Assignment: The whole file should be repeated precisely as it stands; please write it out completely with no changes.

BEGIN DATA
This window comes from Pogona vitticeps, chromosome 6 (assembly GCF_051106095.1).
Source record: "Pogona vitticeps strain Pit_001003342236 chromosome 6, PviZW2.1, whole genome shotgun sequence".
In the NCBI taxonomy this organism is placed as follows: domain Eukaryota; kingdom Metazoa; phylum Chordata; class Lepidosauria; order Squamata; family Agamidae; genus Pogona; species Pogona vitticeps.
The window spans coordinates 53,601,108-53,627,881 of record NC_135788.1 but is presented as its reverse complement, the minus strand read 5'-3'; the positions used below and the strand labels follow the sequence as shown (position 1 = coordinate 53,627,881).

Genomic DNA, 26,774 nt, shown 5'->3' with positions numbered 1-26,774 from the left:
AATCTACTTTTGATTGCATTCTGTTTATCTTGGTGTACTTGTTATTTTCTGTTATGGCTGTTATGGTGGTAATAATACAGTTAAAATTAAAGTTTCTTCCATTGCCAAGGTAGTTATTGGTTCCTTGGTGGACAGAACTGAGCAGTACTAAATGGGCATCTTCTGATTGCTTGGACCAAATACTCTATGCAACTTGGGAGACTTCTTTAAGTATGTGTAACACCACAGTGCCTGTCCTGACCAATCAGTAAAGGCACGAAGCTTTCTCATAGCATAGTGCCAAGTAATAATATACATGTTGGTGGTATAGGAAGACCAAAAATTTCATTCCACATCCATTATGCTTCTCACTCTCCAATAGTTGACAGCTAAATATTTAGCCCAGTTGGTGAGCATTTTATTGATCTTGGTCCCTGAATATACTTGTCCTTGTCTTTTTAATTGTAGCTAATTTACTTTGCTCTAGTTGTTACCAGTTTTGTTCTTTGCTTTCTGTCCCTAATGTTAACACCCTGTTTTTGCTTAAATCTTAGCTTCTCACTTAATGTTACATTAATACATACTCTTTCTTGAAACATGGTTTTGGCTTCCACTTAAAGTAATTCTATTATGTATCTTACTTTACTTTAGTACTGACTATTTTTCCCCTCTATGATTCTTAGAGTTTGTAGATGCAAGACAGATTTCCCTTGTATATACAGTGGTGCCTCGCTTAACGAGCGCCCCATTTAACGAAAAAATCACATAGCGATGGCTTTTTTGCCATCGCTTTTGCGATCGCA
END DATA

This window comes from Pogona vitticeps, chromosome 6 (assembly GCF_051106095.1).
Source record: "Pogona vitticeps strain Pit_001003342236 chromosome 6, PviZW2.1, whole genome shotgun sequence".
In the NCBI taxonomy this organism is placed as follows: domain Eukaryota; kingdom Metazoa; phylum Chordata; class Lepidosauria; order Squamata; family Agamidae; genus Pogona; species Pogona vitticeps.
The window spans coordinates 53,601,108-53,627,881 of record NC_135788.1 but is presented as its reverse complement, the minus strand read 5'-3'; the positions used below and the strand labels follow the sequence as shown (position 1 = coordinate 53,627,881).

Genomic DNA, 26,774 nt, shown 5'->3' with positions numbered 1-26,774 from the left:
AATCTACTTTTGATTGCATTCTGTTTATCTTGGTGTACTTGTTATTTTCTGTTATGGCTGTTATGGTGGTAATAATACAGTTAAAATTAAAGTTTCTTCCATTGCCAAGGTAGTTATTGGTTCCTTGGTGGACAGAACTGAGCAGTACTAAATGGGCATCTTCTGATTGCTTGGACCAAATACTCTATGCAACTTGGGAGACTTCTTTAAGTATGTGTAACACCACAGTGCCTGTCCTGACCAATCAGTAAAGGCACGAAGCTTTCTCATAGCATAGTGCCAAGTAATAATATACATGTTGGTGGTATAGGAAGACCAAAAATTTCATTCCACATCCATTATGCTTCTCACTCTCCAATAGTTGACAGCTAAATATTTAGCCCAGTTGGTGAGCATTTTATTGATCTTGGTCCCTGAATATACTTGTCCTTGTCTTTTTAATTGTAGCTAATTTACTTTGCTCTAGTTGTTACCAGTTTTGTTCTTTGCTTTCTGTCCCTAATGTTAACACCCTGTTTTTGCTTAAATCTTAGCTTCTCACTTAATGTTACATTAATACATACTCTTTCTTGAAACATGGTTTTGGCTTCCACTTAAAGTAATTCTATTATGTATCTTACTTTACTTTAGTACTGACTATTTTTCCCCTCTATGATTCTTAGAGTTTGTAGATGCAAGACAGATTTCCCTTGTATATACAGTGGTGCCTCGCTTAACGAGCGCCCCATTTAACGAAAAAATCACATAGCGATGGCTTTTTTGCCATCGCTTTTGCGATCGCA